Library Developers

As a developer of a library, you should start out with gix = { version = "X.Y.Z", default-features = false } and add components as you see fit. For best compatibility, do not activate max-performance-safe or any other performance options.


A bundle is a set of related feature toggles which can be activated with a single name that acts as a group. Bundles are for convenience only and bear no further meaning beyond the cargo manifest file.

  • basic (enabled by default) — More fundamental components that most will be able to make good use of.

  • extras (enabled by default) — Various additional features and capabilities that are not necessarily part of what most users would need.

  • comfort (enabled by default) — Various progress-related features that improve the look of progress message units.


A component is a distinct feature which may be comprised of one or more methods around a particular topic. Providers of libraries should only activate the components they need.

  • status — Obtain information similar to git status.

  • interrupt — Utilities for interrupting computations and cleaning up tempfiles.

  • index — Access to .git/index files.

  • credentials — Access to credential helpers, which provide credentials for URLs.

  • worktree-mutation — Various ways to alter the worktree makeup by checkout and reset.

  • excludes — Retrieve a worktree stack for querying exclude information

  • attributes — Query attributes and excludes. Enables access to pathspecs, worktree checkouts, filter-pipelines and submodules.

  • mailmap — Add support for mailmaps, as way of determining the final name of commmiters and authors.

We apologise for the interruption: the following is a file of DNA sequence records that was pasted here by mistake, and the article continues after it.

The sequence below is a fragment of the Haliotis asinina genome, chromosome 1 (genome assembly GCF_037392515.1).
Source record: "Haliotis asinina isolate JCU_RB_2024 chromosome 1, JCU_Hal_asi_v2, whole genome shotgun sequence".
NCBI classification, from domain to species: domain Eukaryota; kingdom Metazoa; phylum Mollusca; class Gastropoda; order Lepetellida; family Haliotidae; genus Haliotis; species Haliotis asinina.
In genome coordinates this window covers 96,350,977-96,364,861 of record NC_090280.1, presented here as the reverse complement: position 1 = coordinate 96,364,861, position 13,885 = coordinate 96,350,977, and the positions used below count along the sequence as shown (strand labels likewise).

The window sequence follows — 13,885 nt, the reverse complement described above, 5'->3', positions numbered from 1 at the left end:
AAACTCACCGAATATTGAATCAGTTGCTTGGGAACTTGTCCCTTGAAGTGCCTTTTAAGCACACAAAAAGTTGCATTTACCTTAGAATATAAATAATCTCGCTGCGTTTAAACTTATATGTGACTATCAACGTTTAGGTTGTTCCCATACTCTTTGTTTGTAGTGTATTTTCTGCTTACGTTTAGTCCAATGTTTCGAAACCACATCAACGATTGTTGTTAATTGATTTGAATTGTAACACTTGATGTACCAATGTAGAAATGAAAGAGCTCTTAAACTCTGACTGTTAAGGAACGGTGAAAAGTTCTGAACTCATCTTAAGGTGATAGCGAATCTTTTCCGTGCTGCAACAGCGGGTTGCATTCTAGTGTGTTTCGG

• revision — Make revspec parsing possible, as well describing revision.

  • revparse-regex — If enabled, revspecs now support the regex syntax like @^{/^.*x}. Otherwise, only substring search is supported. This feature does increase compile time for niche-benefit, but is required for fully git-compatible revspec parsing.

  • blob-diff — Make it possible to diff blobs line by line. Note that this feature is integral for implementing tree-diffs as well due to the handling of rename-tracking, which relies on line-by-line diffs in some cases.

  • worktree-stream — Make it possible to turn a tree into a stream of bytes, which can be decoded to entries and turned into various other formats.

  • worktree-archive — Create archives from a tree in the repository, similar to what git archive does.

    Note that we disable all default features which strips it off all container support, like tar and zip. Your application should add it as dependency and re-activate the desired features.

Mutually Exclusive Network Client

Either async-* or blocking-* versions of these toggles may be enabled at a time. For this reason, these must be chosen by the user of the library and can’t be pre-selected. Making a choice here also affects which crypto-library ends up being used.

  • async-network-client — Make gix-protocol available along with an async client.

  • async-network-client-async-std — Use this if your crate uses async-std as runtime, and enable basic runtime integration when connecting to remote servers via the git:// protocol.

  • blocking-network-client — Make gix-protocol available along with a blocking client, providing access to the file://, git://andssh://` transports.

  • blocking-http-transport-curl — Stacks with blocking-network-client to provide support for HTTP/S using curl, and implies blocking networking as a whole, making the https:// transport avaialble.

  • blocking-http-transport-reqwest — Stacks with blocking-network-client to provide support for HTTP/S using reqwest, and implies blocking networking as a whole, making the https:// transport avaialble.

  • blocking-http-transport-reqwest-rust-tls — Stacks with blocking-http-transport-reqwest and enables https:// via the rustls crate.

  • blocking-http-transport-reqwest-native-tls — Stacks with blocking-http-transport-reqwest and enables https:// via the native-tls crate.


The reason these features exist is to allow optimization for compile time and optimize for compatibility by default. This means that some performance options around SHA1 and ZIP might not compile on all platforms, so it depeneds on the end-user who compiles the application to chose these based on their needs.